Now then. I’m going to talk about something that, if you are chronically ill, can be a huge part of your life. Pooing. Yes…. poo. Lots of people don’t like to talk about it but it is one thing that needs to be talked about.
Taking a poo is something that healthy people don’t think about. It’s a normal, everyday function and you just get on and do it whenever you have to.
However, when your health starts to change and your body becomes affected by chronic illness, that can change dramatically. It can change as a result of your illness or as a result of your medication. If you are especially unlucky it can be as a result of both.
I have severe IBS but my Fibromyalgia also affects my bowel function. I am either hugely constipated or permanently on the toilet because of almost torrential diarrhoea. The other thing that affects me is my medication. As I have a number of illnesses that require strong pain medication, I am even more constipated than I usually get. When I do go, it’s like pooing pebbles. Rock hard and hugely painful.
Then I watched a review of something called the “Squatty Potty” by a lady called Antonella the Uncensored Reviewer. The woman is fabulous but very blunt and NSFW or not safe around young children. She does product reviews of all kinds of stuff, but it was the Squatty Potty that caught my attention due to my issues.
I hunted around to find out a few more facts about how it actually works.
The idea of squatting to poo is nothing remarkably new, and many cultures across the world have public restrooms with squatter instead of toilets. It’s hard to deny that it’s a cleaner way to go as far as sharing a toilet with someone, but there are also several key benefits to squatting vs. sitting that just make sense.
It’s also easy to see that this is the way that our species was designed to relieve ourselves, and that the only reason we stopped going that way is because the use of a sitting toilet became widespread in the west. Aboriginal people all over the world go in this manner, and unless you train a young one to use a sitting toilet their natural inclination will be to squat.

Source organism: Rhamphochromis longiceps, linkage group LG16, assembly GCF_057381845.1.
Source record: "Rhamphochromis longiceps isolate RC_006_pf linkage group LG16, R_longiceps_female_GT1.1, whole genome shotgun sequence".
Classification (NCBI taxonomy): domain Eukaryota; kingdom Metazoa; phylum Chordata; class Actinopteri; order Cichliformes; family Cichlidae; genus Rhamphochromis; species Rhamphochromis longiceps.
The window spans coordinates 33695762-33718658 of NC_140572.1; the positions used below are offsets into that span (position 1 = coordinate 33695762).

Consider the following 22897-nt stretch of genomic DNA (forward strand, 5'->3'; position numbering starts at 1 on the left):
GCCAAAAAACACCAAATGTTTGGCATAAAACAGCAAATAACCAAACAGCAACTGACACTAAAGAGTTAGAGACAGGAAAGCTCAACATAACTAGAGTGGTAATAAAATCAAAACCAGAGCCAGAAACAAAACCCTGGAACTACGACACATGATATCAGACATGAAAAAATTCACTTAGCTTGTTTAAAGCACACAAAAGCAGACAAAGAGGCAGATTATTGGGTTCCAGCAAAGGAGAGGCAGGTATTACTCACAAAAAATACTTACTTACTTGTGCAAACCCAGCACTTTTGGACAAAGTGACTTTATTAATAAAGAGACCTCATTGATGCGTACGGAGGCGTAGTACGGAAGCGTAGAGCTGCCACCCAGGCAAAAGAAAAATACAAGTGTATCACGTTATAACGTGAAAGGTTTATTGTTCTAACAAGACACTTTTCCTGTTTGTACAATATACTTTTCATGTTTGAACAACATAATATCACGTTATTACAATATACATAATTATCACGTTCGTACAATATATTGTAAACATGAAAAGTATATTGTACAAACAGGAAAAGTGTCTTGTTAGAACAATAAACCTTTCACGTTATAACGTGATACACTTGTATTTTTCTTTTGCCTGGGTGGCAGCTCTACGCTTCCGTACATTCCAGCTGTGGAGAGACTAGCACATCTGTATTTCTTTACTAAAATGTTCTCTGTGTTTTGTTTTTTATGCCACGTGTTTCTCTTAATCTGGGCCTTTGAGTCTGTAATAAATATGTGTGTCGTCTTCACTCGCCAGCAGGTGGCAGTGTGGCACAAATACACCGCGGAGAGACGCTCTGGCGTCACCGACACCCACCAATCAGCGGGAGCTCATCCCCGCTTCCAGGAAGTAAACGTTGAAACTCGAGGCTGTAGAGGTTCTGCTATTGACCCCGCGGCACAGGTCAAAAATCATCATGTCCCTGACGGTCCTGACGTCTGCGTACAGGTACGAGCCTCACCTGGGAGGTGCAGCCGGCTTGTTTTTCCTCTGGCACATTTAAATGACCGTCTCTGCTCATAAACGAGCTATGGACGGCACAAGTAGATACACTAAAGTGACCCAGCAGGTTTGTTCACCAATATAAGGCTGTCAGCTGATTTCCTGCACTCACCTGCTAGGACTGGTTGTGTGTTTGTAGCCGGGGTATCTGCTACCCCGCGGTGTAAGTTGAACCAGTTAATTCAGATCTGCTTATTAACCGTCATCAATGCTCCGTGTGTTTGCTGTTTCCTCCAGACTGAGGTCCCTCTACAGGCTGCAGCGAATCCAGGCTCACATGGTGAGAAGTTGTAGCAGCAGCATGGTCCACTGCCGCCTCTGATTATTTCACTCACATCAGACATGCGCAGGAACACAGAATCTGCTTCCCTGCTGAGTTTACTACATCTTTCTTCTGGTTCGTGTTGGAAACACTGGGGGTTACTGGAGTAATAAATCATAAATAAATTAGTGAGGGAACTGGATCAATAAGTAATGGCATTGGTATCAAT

• In the squatting position, gravity does most of the work. The weight of the torso presses against the thighs and naturally compresses the colon. Gentle pressure from the diaphragm supplements the force of gravity.
• Squatting relaxes the puborectalis muscle, allowing the anorectal angle to straighten and the bowel to empty completely.
• Squatting lifts the sigmoid colon to unlock the “kink” at the entrance to the rectum. This kink also helps prevent incontinence, by taking some of the pressure off the puborectalis muscle.
• The colon is equipped with an inlet valve (the ileocecal valve) and an outlet valve (the puborectalis muscle). Squatting simultaneously closes the inlet valve, to keep the small intestine clean, and opens the outlet valve, to allow wastes to pass freely. The sitting position defeats the purpose of both valves, making elimination difficult and incomplete, and soiling the small intestine.
Sure, the first time that I mounted the royal throne and sat with my knees up around my ears I felt very bloody odd. I can’t lie either. It did put my lower back in a painful position. But I was willing to suck that up in order to potentially have a proper poo. Which I did!!! Woohoo!!! Yay for me I was so happy!
Do you buy the squatty potty? Shop around on Amazon. I found one that was much cheaper than the original squatty potty and it does exactly the same job. Also, if you go for the squatty potty, you have to do measuring of the toilet. None of that involved with the one that I chose. It was a damn sight cheaper than the squatty potty as well.
Should you think about this? Absolutely! Once you get over the weird way you are sitting, you “go” much more comfortably and no angry thrutching and groaning is needed. A highly recommended product! 10/10!
Be kind to each other!x